by Declan McCullagh. Spammers flooding the Internet with pornographic solicitations apparently are not abiding by a new federal rule that took effect last week. Not only did illegal sexually-explicit spam fail to slow down after the regulations took effect May 19, but pornographic e-mail measured by one antispam company jumped from around 2 million messages in a 40-hour period last week to around 2.5 million during the same period this week. Brightmail, an antispam company in San Francisco, said that it measured 2 billion junk e-mail messages in the 40-hour period last week after the FTC rule took effect. Of the 2 million that were pornographic, 40 percent had some sort of label that resembled what the FTC mandated. see Spam Statistics.
Issue no. 310 - 16 May 2004
- AU - ACA joins forces with Australian High Tech Crime Centre to fight spam
The Australian Communications Authority (ACA) and the Australian High Tech Crime Centre are cooperating in the fight against spam. The ACA has staff stationed inside the Australian High Tech Crime Centre in Canberra, allowing them to efficiently exchange information and expertise about cyber offences with police investigators and to work jointly on cases. The Spam Act 2003 came into force on 10 April 2004 and prohibits the sending of unsolicited commercial electronic messages with an Australian link.
- CA - Canadian government action plan to combat spam
The Canadian government has introduced a new action plan to combat spam. The focal point was the establishment of a new national task force on spam that includes representatives from technology companies, ISPs, marketers, anti-spam activists, as well as ILN editor Michael Geist. The task force will examine current Canadian anti-spam legislation, consider potential statutory amendments, and assess technological and educational initiatives. see also Ottawa panel seeking to can Net spam (CP).
Issue no. 309 - 9 May 2004
- CA - Untouchable?: A Canadian Perspective On The Anti-Spam Battle
The Canadian perspective encompasses an overview of the issues facing all Internet users and of the current US and European approaches. [Ed: Recommended].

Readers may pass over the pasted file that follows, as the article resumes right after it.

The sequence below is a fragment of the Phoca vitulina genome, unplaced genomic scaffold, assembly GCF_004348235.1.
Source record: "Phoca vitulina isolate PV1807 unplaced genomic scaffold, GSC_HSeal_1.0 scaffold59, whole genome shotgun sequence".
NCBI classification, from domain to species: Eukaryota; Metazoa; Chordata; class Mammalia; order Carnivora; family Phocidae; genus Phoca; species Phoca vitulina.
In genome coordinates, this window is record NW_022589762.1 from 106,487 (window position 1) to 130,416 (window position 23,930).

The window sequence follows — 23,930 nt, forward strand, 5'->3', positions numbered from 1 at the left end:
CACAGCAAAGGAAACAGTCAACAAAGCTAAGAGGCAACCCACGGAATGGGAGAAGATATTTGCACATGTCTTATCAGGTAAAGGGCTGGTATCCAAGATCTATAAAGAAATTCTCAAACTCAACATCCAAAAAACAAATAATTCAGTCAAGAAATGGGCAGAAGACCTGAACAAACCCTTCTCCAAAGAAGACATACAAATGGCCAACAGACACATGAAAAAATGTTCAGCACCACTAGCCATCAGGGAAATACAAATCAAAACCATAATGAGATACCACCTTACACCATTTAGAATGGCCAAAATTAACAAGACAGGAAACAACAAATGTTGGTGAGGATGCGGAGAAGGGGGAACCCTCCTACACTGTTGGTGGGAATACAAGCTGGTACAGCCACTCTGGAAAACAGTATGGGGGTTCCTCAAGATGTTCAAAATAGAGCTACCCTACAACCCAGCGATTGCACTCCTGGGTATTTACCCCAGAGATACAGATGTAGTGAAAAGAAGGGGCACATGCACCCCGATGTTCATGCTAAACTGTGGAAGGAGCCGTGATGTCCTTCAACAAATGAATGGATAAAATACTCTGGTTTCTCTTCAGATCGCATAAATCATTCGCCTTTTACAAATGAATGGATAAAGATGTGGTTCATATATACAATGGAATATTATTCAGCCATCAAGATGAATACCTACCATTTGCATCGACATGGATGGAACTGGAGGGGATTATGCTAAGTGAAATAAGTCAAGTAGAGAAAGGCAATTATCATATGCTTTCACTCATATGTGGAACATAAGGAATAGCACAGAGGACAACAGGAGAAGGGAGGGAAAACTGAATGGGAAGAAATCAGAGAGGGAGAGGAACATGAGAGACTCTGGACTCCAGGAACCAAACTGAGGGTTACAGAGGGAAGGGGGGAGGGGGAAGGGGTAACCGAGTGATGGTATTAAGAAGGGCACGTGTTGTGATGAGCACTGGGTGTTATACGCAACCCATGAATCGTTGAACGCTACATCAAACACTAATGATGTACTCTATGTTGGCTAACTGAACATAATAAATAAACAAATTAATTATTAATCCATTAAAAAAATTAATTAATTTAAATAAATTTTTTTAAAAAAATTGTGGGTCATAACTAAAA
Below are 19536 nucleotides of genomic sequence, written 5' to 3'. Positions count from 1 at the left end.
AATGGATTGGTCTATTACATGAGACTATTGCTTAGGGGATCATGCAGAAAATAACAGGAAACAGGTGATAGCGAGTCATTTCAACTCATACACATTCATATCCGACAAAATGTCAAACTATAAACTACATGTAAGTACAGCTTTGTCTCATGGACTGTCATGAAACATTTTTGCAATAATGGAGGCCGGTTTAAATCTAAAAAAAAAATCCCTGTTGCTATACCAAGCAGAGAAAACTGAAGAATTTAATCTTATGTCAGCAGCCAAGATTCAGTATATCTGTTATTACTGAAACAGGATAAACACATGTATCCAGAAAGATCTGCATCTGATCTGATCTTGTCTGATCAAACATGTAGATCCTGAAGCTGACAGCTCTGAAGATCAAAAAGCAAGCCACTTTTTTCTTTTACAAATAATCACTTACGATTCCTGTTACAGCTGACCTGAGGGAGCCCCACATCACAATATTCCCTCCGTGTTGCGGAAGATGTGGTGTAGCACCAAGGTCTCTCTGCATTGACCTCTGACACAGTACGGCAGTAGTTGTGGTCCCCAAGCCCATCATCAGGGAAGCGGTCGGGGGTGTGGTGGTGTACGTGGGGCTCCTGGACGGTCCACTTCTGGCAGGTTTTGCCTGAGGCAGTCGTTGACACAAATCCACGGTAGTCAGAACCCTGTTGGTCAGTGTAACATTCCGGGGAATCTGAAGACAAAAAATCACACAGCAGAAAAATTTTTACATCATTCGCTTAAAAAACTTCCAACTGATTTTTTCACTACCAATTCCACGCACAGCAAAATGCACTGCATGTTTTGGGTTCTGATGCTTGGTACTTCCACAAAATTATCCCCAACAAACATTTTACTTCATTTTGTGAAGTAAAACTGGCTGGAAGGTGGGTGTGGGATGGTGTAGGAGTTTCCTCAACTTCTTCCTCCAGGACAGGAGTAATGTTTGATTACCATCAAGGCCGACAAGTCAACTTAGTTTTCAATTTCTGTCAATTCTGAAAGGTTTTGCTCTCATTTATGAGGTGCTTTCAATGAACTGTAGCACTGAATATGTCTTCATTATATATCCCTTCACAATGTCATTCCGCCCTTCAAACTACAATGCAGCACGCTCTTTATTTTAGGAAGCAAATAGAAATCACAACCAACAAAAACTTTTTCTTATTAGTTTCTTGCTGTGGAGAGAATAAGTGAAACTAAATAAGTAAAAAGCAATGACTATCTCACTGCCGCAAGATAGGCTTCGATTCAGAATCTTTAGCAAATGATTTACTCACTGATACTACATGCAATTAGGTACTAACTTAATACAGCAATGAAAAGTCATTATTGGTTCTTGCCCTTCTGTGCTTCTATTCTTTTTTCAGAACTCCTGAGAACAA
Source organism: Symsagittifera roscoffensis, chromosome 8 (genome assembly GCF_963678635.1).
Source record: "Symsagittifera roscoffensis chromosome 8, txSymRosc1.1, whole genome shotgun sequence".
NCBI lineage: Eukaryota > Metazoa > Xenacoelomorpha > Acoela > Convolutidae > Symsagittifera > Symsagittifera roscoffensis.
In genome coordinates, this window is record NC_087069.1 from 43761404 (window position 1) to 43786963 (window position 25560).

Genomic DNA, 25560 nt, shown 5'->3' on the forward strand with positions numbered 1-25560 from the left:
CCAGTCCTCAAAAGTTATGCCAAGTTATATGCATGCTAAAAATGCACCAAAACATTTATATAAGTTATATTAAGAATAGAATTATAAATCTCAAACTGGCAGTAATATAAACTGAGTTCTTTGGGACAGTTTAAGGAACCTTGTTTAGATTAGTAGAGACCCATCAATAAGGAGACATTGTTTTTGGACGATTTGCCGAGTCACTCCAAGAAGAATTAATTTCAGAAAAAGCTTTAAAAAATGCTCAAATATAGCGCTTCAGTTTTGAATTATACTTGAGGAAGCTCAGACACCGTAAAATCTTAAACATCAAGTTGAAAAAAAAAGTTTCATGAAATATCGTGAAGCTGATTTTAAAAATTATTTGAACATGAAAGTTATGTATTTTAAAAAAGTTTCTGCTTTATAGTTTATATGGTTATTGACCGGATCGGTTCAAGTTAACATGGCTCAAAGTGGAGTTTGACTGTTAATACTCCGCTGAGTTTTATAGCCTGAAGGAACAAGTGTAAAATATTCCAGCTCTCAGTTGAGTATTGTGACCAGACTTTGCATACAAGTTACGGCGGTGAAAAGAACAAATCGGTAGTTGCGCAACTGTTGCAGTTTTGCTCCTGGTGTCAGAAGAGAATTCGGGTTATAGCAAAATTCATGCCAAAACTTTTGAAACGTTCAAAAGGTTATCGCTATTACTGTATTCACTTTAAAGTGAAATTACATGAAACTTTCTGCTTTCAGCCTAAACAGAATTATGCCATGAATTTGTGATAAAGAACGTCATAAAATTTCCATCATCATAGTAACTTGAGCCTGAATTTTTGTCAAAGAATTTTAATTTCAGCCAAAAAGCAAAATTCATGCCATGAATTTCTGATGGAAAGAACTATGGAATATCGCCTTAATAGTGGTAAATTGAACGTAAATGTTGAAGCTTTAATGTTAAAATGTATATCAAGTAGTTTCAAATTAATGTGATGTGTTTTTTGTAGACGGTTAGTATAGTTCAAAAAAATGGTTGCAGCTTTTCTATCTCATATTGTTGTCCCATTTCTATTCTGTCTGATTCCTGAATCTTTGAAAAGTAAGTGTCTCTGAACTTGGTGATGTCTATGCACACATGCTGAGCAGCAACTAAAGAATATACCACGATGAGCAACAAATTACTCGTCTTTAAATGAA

- Regulating spam: Directive 2002/58 and beyond
(Amsterdam Institute for Information Law)
Study (commissioned by Sybari software) about the impact of the new anti-spam regulations in the EU. Their conclusion is not encouraging. "An important limitation on the effectiveness of the E-Privacy Directive is the simple fact that most spam originates from outside the EU. (...) Beyond that, the effectiveness of the E-Privacy Directive depends on its implementation in national legislation. So far, implementation has been rather slow in a number of countries." The study warns about large differences in the EU in the legal protection of corporate users and users which are not subscribers. The most important recommendation is for the EU to take additional actions to promote effective enforcement mechanisms. [from EDRi-gram]
- US - CAN-SPAM Library
The CAN-SPAM Library is the most comprehensive collection of legal documents about the CAN-SPAM Act, including copies of and links to legislative history and current lawsuits filed under the act.
Issue no. 308 - 2 May 2004
- EU - European anti-spam laws lack bite
European laws on spam are 'meaningless' finds a study by Dutch academics. Researchers at the University of Amsterdam said the laws will provide no safeguard against spam because most of it originates outside the EU's borders. Only a co-ordinated international effort will make a difference to the amount of spam being sent they warn. The authors of the study say the European laws also lack key clauses that would make them more useful to end users.
Issue no. 307 - 25 April 2004
- US - SEXUALLY-EXPLICIT: spam labelled by FTC